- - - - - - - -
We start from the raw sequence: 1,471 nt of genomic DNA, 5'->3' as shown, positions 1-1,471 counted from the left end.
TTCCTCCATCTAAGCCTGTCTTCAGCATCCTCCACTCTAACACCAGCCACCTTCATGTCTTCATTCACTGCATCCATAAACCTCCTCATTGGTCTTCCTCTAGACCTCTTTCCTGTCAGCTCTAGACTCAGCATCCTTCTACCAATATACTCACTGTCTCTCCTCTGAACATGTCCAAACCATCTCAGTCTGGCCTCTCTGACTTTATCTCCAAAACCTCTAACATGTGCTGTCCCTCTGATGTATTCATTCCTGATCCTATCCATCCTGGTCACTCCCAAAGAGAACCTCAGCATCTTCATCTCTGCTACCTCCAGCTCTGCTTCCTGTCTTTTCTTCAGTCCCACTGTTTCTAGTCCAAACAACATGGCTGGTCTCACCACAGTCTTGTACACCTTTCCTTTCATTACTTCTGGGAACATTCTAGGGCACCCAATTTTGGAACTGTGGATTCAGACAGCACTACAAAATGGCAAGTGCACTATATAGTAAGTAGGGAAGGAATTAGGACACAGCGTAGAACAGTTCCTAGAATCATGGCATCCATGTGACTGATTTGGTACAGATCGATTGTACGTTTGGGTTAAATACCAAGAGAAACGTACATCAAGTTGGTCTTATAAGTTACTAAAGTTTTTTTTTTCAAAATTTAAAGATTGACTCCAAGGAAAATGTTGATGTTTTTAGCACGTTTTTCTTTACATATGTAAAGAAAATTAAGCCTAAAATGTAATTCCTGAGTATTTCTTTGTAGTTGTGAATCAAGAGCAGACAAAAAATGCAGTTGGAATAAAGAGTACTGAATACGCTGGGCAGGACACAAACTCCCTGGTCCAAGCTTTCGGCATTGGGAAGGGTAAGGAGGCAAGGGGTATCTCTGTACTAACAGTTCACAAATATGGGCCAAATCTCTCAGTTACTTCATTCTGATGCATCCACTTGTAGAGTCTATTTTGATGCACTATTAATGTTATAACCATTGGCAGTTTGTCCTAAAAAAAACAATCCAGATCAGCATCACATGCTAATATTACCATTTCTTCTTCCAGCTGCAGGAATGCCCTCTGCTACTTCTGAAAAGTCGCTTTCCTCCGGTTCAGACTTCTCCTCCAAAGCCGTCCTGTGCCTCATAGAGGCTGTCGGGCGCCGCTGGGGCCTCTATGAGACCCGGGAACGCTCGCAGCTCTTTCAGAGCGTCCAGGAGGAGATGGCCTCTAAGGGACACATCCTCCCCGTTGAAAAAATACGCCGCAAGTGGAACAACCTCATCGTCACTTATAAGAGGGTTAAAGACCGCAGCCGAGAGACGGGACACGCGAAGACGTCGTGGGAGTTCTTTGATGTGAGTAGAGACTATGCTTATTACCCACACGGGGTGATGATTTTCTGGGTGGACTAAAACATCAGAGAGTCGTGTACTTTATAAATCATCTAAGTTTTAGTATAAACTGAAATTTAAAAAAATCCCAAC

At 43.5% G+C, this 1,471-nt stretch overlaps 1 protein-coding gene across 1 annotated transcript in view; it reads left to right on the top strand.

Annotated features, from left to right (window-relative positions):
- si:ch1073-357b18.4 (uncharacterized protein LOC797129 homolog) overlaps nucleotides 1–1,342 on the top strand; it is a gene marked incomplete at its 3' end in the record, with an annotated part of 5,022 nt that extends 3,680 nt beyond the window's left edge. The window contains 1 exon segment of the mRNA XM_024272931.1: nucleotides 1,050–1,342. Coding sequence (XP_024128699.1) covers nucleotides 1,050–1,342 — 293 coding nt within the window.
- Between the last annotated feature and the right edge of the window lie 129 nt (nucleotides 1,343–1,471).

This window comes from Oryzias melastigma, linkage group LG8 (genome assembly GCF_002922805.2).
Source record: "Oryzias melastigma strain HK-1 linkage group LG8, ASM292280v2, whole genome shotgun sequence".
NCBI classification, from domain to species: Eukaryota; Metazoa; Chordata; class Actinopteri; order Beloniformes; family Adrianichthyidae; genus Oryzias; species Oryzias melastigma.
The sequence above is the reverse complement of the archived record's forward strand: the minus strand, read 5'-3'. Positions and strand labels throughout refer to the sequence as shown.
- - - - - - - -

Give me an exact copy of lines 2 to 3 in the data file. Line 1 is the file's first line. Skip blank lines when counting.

TTCCTCCATCTAAGCCTGTCTTCAGCATCCTCCACTCTAACACCAGCCACCTTCATGTCTTCATTCACTGCATCCATAAACCTCCTCATTGGTCTTCCTCTAGACCTCTTTCCTGTCAGCTCTAGACTCAGCATCCTTCTACCAATATACTCACTGTCTCTCCTCTGAACATGTCCAAACCATCTCAGTCTGGCCTCTCTGACTTTATCTCCAAAACCTCTAACATGTGCTGTCCCTCTGATGTATTCATTCCTGATCCTATCCATCCTGGTCACTCCCAAAGAGAACCTCAGCATCTTCATCTCTGCTACCTCCAGCTCTGCTTCCTGTCTTTTCTTCAGTCCCACTGTTTCTAGTCCAAACAACATGGCTGGTCTCACCACAGTCTTGTACACCTTTCCTTTCATTACTTCTGGGAACATTCTAGGGCACCCAATTTTGGAACTGTGGATTCAGACAGCACTACAAAATGGCAAGTGCACTATATAGTAAGTAGGGAAGGAATTAGGACACAGCGTAGAACAGTTCCTAGAATCATGGCATCCATGTGACTGATTTGGTACAGATCGATTGTACGTTTGGGTTAAATACCAAGAGAAACGTACATCAAGTTGGTCTTATAAGTTACTAAAGTTTTTTTTTTCAAAATTTAAAGATTGACTCCAAGGAAAATGTTGATGTTTTTAGCACGTTTTTCTTTACATATGTAAAGAAAATTAAGCCTAAAATGTAATTCCTGAGTATTTCTTTGTAGTTGTGAATCAAGAGCAGACAAAAAATGCAGTTGGAATAAAGAGTACTGAATACGCTGGGCAGGACACAAACTCCCTGGTCCAAGCTTTCGGCATTGGGAAGGGTAAGGAGGCAAGGGGTATCTCTGTACTAACAGTTCACAAATATGGGCCAAATCTCTCAGTTACTTCATTCTGATGCATCCACTTGTAGAGTCTATTTTGATGCACTATTAATGTTATAACCATTGGCAGTTTGTCCTAAAAAAAACAATCCAGATCAGCATCACATGCTAATATTACCATTTCTTCTTCCAGCTGCAGGAATGCCCTCTGCTACTTCTGAAAAGTCGCTTTCCTCCGGTTCAGACTTCTCCTCCAAAGCCGTCCTGTGCCTCATAGAGGCTGTCGGGCGCCGCTGGGGCCTCTATGAGACCCGGGAACGCTCGCAGCTCTTTCAGAGCGTCCAGGAGGAGATGGCCTCTAAGGGACACATCCTCCCCGTTGAAAAAATACGCCGCAAGTGGAACAACCTCATCGTCACTTATAAGAGGGTTAAAGACCGCAGCCGAGAGACGGGACACGCGAAGACGTCGTGGGAGTTCTTTGATGTGAGTAGAGACTATGCTTATTACCCACACGGGGTGATGATTTTCTGGGTGGACTAAAACATCAGAGAGTCGTGTACTTTATAAATCATCTAAGTTTTAGTATAAACTGAAATTTAAAAAAATCCCAAC

At 43.5% G+C, this 1,471-nt stretch overlaps 1 protein-coding gene across 1 annotated transcript in view; it reads left to right on the top strand.